In conversations with successful entrepreneurs, the mention of one influential individual is a common thread for all of them. Liza Millet, a person who has assisted in guiding them along the path to success, believes in helping others. In 2013, seeing a need for stronger entrepreneurial training, Liza co-founded and became the Program Director of the Central Wyoming College’s Start Up Intensive, a 10-week entrepreneurial boot camp, where she recruits, coordinates and mentors entrepreneurs. So when the Wyoming Business Report’s Women of Influence added an awards category for Best Mentor, Millet was the best candidate.
Millet was honored with the award in August for her hard work not only with the Start Up Intensive but also as the co-founder of Silicon Couloir, a nonprofit organization in Jackson that connects and supports entrepreneurs.
“This is the first year this award has been included. I think it is an important category,” Millet said. “When most people reflect on their successes in life and business in particular, they mention people who have influenced them. I feel fortunate that I have been able to be that person for someone.”
Millet has been a mentor for more than just a few people in the Jackson area. She has mentored 103 Start Up Intensive graduates in eight sessions. At Silicon Couloir, Millet runs an angel/mentor group as well as serves on the coaching committee for the CWC co-sponsored Pitch Day, an annual event where entrepreneurs are selected to pitch their business ideas to potential investors and community members.
“Liza helped me take my ideas for products and take the next step with my business,” said Bob Fuziak, owner/inventor of Hind-Sight Industries. “Her knowledge and skills in finance, managing cash flow and networking were so important.” Fuziak has now launched a business with five patents and multiple products.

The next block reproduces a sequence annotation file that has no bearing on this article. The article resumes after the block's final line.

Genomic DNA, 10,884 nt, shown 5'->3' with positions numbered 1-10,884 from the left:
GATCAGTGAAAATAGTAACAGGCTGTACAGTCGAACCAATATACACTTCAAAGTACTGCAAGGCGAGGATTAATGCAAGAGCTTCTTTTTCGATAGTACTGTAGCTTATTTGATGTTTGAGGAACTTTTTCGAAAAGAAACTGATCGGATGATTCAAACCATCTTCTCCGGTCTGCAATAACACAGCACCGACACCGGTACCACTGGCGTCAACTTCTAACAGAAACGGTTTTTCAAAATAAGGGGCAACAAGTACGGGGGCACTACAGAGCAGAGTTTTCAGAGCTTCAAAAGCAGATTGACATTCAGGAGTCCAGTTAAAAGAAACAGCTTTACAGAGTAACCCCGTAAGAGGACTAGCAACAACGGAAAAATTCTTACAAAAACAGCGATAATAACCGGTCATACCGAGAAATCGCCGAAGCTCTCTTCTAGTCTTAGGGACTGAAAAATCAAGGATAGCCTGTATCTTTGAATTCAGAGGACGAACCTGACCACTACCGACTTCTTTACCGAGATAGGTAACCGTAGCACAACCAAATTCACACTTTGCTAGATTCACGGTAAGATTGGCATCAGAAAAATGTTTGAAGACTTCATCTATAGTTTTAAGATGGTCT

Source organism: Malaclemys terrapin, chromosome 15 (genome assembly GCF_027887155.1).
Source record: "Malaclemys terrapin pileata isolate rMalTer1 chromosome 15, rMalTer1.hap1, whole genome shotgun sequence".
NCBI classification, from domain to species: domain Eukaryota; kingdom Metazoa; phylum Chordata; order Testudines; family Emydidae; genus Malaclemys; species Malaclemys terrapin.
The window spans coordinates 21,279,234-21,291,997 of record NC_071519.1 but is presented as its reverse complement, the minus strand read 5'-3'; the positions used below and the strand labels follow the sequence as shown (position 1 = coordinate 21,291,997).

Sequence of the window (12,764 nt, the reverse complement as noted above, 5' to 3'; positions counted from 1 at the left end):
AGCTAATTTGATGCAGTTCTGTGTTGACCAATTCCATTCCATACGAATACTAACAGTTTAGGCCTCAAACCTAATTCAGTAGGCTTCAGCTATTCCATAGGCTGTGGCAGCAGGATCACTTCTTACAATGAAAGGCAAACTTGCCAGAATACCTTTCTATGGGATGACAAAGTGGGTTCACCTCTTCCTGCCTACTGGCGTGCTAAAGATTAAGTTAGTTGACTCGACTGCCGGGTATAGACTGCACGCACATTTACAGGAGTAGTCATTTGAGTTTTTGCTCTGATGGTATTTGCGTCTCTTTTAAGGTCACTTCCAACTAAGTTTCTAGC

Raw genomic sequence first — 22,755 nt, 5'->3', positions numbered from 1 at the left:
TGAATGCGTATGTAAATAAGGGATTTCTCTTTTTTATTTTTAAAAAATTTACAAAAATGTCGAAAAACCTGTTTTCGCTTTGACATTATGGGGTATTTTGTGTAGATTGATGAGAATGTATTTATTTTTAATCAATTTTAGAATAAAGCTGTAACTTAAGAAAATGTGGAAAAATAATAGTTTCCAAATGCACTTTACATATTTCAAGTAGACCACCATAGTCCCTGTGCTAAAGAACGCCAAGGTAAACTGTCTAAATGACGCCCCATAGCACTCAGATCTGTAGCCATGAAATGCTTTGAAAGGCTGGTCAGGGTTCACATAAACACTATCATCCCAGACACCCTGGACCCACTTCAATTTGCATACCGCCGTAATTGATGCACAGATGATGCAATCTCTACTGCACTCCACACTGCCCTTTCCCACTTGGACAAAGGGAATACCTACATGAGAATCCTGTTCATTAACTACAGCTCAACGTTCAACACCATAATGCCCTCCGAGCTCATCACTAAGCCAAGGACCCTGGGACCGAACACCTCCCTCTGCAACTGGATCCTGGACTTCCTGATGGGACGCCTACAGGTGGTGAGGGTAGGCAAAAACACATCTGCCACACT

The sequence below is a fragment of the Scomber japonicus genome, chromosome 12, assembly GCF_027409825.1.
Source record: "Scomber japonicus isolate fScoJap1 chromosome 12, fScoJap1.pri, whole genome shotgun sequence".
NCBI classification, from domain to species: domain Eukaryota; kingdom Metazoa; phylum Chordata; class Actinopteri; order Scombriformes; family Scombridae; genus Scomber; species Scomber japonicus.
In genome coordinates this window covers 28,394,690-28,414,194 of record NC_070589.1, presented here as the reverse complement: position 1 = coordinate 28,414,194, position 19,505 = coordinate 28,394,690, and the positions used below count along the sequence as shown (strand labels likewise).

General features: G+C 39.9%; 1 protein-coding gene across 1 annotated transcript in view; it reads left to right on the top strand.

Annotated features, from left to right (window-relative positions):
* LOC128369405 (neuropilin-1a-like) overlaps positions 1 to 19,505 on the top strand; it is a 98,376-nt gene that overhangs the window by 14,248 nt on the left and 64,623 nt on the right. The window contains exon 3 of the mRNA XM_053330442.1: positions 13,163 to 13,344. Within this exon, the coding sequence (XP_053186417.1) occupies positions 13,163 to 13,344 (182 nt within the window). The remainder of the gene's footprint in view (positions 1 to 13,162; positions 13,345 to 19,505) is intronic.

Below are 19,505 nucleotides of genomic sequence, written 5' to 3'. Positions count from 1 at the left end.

For Kathleen Neiley, owner of Full Circle Quilts, having a mentor who understands the challenges and obstacles entrepreneurs face is absolutely essential. Neiley’s company is a Wyoming based business that now employs a network of seamstresses throughout the state.
“For women in particular it is challenging in that funding for women startups is down. It is important for women to have mentors who understand the roadblocks and obstacles they will face,” Neiley said. “In Liza’s case, it is moral support, cheerleading, validating ideas while helping you pivot when you encounter obstacles. It is a long term relationship. Entrepreneurship is a tough road, especially for women.”
Millet not only teaches her mentees but she leads by example.
For the hundreds of entrepreneurs Millet has coached, encouraged and mentored, during a time when Wyoming’s economy is in need of innovation and growth, the evidence of her impact speaks for itself. Millet will continue to mentor entrepreneurs who want to grow new businesses in Wyoming; to support and grow the Wyoming economy. She has an upcoming class for the Start Up Intensive beginning this fall that she is recruiting for right now. Her persistence and knowledge have helped business leaders throughout the state.
“It took me a while to figure out my calling. My calling is to help people find their abundance, be it entrepreneurial, financial, whatever it might be. I feel honored to have received this award and to be doing what I love,” said Millet.